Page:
In all honesty, F.Y.G. was birthed from a place of pure frustration. I’ve lived in my current home for about six years now. There is a loudspeaker and CCTV attached to the rear of a dollar store that faces my front porch, where I roam on a daily basis. The live audio and video are transmitted to a location where analysts would respond in real-time to folks in the neighborhood, who stand outside of the dollar store asking for change. The loudspeaker would say “To the male wearing the black shirt and the blue jeans, who is outside panhandling; you are to exit this property immediately, or the police will be dispatched with your photograph and description.” It was incredible to me how blatantly insidious the state of surveillance had become. The other message that I would hear daily, from every corner of my home, sometimes waking me out of sleep- “Everything in and around this location is being recorded and monitored.” This was a daily reminder that eventually triggered my rabbit hole of discovery of what was actually going on in the broader context of social data and Project Green Light. I had no previous knowledge that this was an issue until I was driven to find out why the hell I was hearing this message from the loudspeaker, once an hour, every day. It was something that I felt like I couldn’t escape; the constant fear of being watched. Not only does it perpetuate further criminalization of Black bodies, but it’s also a breach of digital sovereignty for literally everyone.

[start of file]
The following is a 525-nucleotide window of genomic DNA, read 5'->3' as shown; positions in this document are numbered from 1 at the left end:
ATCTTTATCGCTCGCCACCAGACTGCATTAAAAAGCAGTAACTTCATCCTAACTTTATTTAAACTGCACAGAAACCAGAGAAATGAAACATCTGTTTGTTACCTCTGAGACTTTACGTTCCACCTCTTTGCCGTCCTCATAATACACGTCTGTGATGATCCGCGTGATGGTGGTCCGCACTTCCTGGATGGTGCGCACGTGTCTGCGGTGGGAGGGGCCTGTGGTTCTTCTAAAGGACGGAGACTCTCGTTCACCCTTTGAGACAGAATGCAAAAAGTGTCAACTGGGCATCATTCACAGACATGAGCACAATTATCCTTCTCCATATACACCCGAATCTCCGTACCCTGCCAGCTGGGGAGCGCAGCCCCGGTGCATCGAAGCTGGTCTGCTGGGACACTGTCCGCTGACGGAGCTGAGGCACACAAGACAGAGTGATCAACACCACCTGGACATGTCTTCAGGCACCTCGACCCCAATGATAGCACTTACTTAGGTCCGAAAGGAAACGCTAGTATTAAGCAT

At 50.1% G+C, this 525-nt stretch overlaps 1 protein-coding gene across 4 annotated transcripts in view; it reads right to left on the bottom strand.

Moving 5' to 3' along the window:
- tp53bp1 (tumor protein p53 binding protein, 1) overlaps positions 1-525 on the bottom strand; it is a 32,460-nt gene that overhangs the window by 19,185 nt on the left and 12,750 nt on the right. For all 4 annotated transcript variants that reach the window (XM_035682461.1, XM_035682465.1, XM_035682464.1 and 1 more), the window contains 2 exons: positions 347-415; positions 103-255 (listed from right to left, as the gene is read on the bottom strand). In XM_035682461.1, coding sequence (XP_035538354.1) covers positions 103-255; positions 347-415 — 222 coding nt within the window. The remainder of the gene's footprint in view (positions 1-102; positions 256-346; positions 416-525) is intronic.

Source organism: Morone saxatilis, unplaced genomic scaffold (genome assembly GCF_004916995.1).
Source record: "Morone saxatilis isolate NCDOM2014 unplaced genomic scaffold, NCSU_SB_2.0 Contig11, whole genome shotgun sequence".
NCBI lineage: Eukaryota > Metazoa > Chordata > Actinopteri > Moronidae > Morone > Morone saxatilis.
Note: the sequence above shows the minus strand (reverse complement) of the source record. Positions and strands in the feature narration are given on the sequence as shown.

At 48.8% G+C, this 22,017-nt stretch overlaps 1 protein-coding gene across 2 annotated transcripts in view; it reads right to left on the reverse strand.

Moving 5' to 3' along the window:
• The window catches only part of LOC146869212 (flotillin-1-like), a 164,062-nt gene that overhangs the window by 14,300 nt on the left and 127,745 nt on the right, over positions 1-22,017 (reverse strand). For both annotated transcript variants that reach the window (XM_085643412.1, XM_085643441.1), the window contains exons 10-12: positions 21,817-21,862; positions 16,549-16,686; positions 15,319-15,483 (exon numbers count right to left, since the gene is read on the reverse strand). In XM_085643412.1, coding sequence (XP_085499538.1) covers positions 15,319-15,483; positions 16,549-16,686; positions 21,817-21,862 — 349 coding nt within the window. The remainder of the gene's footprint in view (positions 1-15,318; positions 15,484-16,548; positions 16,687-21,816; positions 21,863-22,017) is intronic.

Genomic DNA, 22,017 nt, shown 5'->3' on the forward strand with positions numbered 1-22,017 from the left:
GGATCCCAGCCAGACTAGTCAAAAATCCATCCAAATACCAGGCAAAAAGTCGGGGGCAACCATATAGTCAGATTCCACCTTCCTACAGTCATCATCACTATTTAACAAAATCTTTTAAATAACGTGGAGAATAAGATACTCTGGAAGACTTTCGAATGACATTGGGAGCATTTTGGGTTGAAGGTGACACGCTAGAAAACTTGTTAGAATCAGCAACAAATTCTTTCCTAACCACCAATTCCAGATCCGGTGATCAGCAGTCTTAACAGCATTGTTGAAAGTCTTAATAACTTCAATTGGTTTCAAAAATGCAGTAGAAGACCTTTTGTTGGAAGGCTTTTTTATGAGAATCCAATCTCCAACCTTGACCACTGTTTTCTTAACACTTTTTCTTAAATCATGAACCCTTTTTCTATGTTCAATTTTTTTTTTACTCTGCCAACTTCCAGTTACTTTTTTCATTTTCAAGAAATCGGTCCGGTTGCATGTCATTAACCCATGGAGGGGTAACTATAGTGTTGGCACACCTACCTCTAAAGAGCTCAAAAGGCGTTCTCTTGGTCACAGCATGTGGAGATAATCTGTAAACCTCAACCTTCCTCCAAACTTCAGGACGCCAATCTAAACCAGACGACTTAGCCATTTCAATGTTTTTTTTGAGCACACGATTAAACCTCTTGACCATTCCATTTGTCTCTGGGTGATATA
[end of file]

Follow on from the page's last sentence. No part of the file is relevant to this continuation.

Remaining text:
How do you feel mixing your personal life experience and social views in your art?
It is absolutely cathartic. I felt so blindsided and deceived learning that a majority of the images used for searches in police databases are pulled from social media accounts; that the police were willing to use knowingly faulty technology to arrest innocent people. For me, it is a huge testament to the moment we are in where major corporations and police organizations are in a time of reckoning and should be held accountable. I don’t consider myself to be an activist, but the only work that I am called to do right now addresses my experience in this body, as a Black person. This is not a conversation that I think is being had on a day-to-day basis by people who live here. Like I said, it’s been brought to my porch. My curiosity was sparked by being faced with it.
What impact do you want your short movie to have?
For me, creating F.Y.G. has been a way to continue the conversation from my perspective as an artist. I aim to honor the efforts of local Black Detroiters and activists, who have been doing the literal work to advocate for our freedom as individuals on this matter. I hope that it helps to spread further awareness.
What’s next for your artistic work in Detroit and beyond?
Wow, huge question! There’s so much to look forward to. I’ll be working on creating more video work like this, as well as writing new music. I’m looking forward to collaborating with other artists and broadening my sense of what it means to be interdisciplinary.